TZO thin films were deposited at 200°C in a BENEQ TFS-200 ALD reactor (Vantaa, Finland) using titanium tetraisopropoxide liquid (TTIP), diethyl zinc (DEZ), and deionized (DI) water. TTIP, DEZ, and DI water were used as Ti, Zn, and O sources, respectively. The precursors TTIP and DEZ were separately held in stainless bubblers at 58°C and 18°C, respectively. High-purity quartz, thermally grown SiO2, and silicon served as the substrates. Before loading into the ALD reactor, the quartz glasses were ultrasonically cleaned with acetone and alcohol in sequence for 5 min, and then rinsed with DI water and dried in nitrogen. The silicon substrates were cleaned chemically using a standard Radio Corporation of America solution (New York, NY, USA) and then dipping into the diluted 5% HF solution for 1 min to remove the native oxide layer, followed by rinsing with DI water and drying in N2. The precursors were alternately introduced to the reactor chamber using high-purity N2 (>99.99%) as the carrier gas. A typical ALD growth cycle for ZnO is 0.5-s DEZ pulse/2-s N2 purge/0.5-s H2O pulse/2-s N2 purge, whereas for TiO2, it is 1.0-s TTIP pulse/5-s N2 purge/0.5-s H2O pulse/5-s N2 purge. The TZO films were then achieved in an ALD supercycle mode, which was defined as N ZnO cycles followed by one TiO2 cycle. Supercycles were repeated until the target number of 500 ZnO cycles was reached.
The thicknesses of TZO films were measured by spectroscopic ellipsometry (GES5E, SOPRA, Courbevoie, France) wherein the incident angle was fixed at 75° and the wavelength region from 230 to 900 nm was scanned with 5-nm steps. The crystal structures of films were obtained using an X-ray diffractometer (D8 ADVANCE, Bruker AXS, Madison, WI, USA) using Cu Kα radiation (40 kV, 40 mA, λ = 1.54056 Å). Atomic force microscopy (AFM) using a Veeco Dimension 3100 scanning probe microscope (Plainview, NY, USA) operated in a tapping mode provided surface morphology of the TZO thin films. To obtain the optical transmission spectra, a UV spectrophotometer (UV-3100) in a wavelength range of 200 to 900 nm at room temperature was used in the air. In addition, the electrical properties of TZO films deposited on thermally grown SiO2 are characterized by Hall effect measurements using the van der Pauw method.
Results and discussion
Summary of estimated and measured thicknesses of TZO films with R 2 accuracy greater than 0.995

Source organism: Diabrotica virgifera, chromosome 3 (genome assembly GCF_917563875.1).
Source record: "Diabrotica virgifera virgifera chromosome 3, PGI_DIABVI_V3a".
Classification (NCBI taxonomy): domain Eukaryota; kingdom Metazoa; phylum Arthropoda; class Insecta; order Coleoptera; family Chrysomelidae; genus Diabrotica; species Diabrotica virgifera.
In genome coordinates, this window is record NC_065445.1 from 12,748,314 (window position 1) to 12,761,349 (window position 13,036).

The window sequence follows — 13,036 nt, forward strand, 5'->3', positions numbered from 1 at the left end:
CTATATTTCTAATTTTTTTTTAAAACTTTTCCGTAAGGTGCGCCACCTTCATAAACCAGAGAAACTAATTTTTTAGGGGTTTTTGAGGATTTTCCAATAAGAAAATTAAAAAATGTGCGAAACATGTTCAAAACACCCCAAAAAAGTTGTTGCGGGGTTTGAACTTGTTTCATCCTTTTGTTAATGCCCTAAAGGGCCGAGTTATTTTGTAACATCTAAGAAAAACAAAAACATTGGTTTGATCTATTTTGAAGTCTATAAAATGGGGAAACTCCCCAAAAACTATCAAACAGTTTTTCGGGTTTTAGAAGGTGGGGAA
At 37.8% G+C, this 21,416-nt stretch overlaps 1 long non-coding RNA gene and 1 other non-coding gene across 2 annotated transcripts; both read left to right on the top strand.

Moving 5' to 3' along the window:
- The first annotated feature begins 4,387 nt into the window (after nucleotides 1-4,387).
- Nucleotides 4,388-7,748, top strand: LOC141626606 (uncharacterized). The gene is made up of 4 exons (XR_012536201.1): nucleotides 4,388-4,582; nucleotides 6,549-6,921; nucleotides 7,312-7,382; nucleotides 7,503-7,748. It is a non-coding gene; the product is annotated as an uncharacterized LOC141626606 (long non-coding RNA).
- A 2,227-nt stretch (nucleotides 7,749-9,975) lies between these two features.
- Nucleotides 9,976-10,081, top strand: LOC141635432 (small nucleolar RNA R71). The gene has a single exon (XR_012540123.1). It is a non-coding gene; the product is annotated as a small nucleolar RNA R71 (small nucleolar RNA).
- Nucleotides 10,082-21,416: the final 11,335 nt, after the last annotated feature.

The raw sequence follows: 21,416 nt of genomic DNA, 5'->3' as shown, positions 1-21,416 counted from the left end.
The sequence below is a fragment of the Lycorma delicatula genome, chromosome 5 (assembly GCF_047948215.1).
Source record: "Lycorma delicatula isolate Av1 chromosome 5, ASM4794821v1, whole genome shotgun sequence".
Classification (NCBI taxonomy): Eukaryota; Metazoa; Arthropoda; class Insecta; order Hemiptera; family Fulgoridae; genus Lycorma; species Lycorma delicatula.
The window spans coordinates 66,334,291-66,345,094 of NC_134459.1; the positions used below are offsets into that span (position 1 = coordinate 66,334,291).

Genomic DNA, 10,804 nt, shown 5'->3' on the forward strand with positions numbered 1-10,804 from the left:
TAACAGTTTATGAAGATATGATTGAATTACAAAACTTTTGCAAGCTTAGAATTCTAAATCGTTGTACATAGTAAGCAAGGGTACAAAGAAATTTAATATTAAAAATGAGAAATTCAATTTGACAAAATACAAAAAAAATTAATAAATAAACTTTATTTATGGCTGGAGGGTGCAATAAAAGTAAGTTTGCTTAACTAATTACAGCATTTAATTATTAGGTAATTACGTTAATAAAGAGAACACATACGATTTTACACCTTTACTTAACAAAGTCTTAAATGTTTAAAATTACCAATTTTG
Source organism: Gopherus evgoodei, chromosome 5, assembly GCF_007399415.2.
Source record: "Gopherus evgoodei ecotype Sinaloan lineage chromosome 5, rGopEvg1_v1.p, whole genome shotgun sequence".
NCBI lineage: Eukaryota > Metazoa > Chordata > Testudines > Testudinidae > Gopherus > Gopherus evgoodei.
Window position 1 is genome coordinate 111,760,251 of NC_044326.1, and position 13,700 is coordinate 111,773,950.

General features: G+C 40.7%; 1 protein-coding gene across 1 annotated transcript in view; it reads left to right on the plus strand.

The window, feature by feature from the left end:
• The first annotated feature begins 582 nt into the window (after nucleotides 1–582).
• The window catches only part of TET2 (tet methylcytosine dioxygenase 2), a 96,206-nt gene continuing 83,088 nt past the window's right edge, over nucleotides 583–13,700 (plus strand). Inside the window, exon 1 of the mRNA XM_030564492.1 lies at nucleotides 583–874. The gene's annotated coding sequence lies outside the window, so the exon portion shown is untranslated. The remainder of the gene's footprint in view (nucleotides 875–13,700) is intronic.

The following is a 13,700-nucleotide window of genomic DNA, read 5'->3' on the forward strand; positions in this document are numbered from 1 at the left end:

Number of supercycle
Estimated thickness (nm)
True thickness (nm)
106 ± 2.1
Zn/Ti = 20:1
101 ± 1.7
Zn/Ti = 10:1
95 ± 0.9
Zn/Ti = 5:1
94 ± 1.5
Zn/Ti = 2:1
84 ± 1.4
Zn/Ti = 1:1
80 ± 0.6
where T denotes the total thickness and the constant t is the GPC of TiO2. Using this function model to fit the measured data, the parameter n can be calculated to be approximately 1 while t is approximately 0.024 nm/cycle. Thus, it can be concluded that TiO2 encounters little barrier to grow on ZnO.
In addition, the locations of the (100) diffraction peaks shift towards lower diffraction angles as Ti concentration increases, as shown in Figure 2b. To understand this phenomenon, it is worthwhile to notice that the valence of Ti tends to be +4 in the TZO films made by atomic layer deposition. Along the  direction, the film layer is composed of the line of Zn2+ ions or the line of O2−. If Ti4+ ions take the place of Zn2+ sites, the repulsive force in this direction would increase because of extra positive charge. This effect can enlarge the interplanar spacing along the  direction, thus leading to the observed decrease of the diffraction angle.
Ti-doped ZnO thin films with the thickness of around 100 nm were prepared by ALD at 200°C. The fact that film thicknesses measured by spectroscopic ellipsometry were thinner than expected for samples with ALD cycle ratio of ZnO/TiO2 less than 10 suggested a hampered growth mode of ZnO on TiO2 layer. TZO films synthetized by ALD crystallized preferentially along the  direction. High transparency (>80%) in the visible region was obtained, and the band gap of the TZO films increased with increasing Ti doping concentration due to the Burstein-Moss effect. It was observed that the resistivity of TZO film had a minimum value of 8.874 × 10−4 Ω cm when the ALD cycle ratio between ZnO and TiO2 was 20.
This work is supported by the Important National Science & Technology Specific Projects (2011ZX02702-002), the National Natural Science Foundation of China (no. 51102048), SRFDP (no. 20110071120017), and the Independent Innovation Foundation of Fudan University, Shanghai.